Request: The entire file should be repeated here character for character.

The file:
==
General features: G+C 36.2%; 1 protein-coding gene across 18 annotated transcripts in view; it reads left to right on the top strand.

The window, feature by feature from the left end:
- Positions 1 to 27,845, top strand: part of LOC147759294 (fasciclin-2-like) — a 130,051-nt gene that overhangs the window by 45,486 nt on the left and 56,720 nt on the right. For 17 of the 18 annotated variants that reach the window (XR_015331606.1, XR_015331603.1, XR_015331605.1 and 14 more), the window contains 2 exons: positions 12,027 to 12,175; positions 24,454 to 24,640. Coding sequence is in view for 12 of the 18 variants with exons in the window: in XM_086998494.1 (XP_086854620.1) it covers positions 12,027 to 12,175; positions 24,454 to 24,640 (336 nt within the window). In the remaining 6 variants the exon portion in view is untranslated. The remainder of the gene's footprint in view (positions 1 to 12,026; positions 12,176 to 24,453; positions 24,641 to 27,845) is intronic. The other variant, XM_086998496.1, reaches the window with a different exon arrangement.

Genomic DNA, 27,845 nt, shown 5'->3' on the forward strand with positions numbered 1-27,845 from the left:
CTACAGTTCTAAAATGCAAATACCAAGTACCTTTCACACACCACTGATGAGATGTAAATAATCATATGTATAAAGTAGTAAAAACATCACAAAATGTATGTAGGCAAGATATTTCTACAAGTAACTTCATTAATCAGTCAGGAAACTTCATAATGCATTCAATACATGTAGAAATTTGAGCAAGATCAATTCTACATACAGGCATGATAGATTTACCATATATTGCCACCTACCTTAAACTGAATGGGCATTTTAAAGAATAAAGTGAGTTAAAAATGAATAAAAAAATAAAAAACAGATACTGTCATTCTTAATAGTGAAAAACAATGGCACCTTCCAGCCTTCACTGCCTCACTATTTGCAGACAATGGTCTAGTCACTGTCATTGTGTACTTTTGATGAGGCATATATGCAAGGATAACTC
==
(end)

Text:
General features: G+C 36.2%; 1 protein-coding gene across 18 annotated transcripts in view; it reads left to right on the top strand.

The window, feature by feature from the left end:
- Positions 1 to 27,845, top strand: part of LOC147759294 (fasciclin-2-like) — a 130,051-nt gene that overhangs the window by 45,486 nt on the left and 56,720 nt on the right. For 17 of the 18 annotated variants that reach the window (XR_015331606.1, XR_015331603.1, XR_015331605.1 and 14 more), the window contains 2 exons: positions 12,027 to 12,175; positions 24,454 to 24,640. Coding sequence is in view for 12 of the 18 variants with exons in the window: in XM_086998494.1 (XP_086854620.1) it covers positions 12,027 to 12,175; positions 24,454 to 24,640 (336 nt within the window). In the remaining 6 variants the exon portion in view is untranslated. The remainder of the gene's footprint in view (positions 1 to 12,026; positions 12,176 to 24,453; positions 24,641 to 27,845) is intronic. The other variant, XM_086998496.1, reaches the window with a different exon arrangement.

Genomic DNA, 27,845 nt, shown 5'->3' on the forward strand with positions numbered 1-27,845 from the left:
CTACAGTTCTAAAATGCAAATACCAAGTACCTTTCACACACCACTGATGAGATGTAAATAATCATATGTATAAAGTAGTAAAAACATCACAAAATGTATGTAGGCAAGATATTTCTACAAGTAACTTCATTAATCAGTCAGGAAACTTCATAATGCATTCAATACATGTAGAAATTTGAGCAAGATCAATTCTACATACAGGCATGATAGATTTACCATATATTGCCACCTACCTTAAACTGAATGGGCATTTTAAAGAATAAAGTGAGTTAAAAATGAATAAAAAAATAAAAAACAGATACTGTCATTCTTAATAGTGAAAAACAATGGCACCTTCCAGCCTTCACTGCCTCACTATTTGCAGACAATGGTCTAGTCACTGTCATTGTGTACTTTTGATGAGGCATATATGCAAGGATAACTC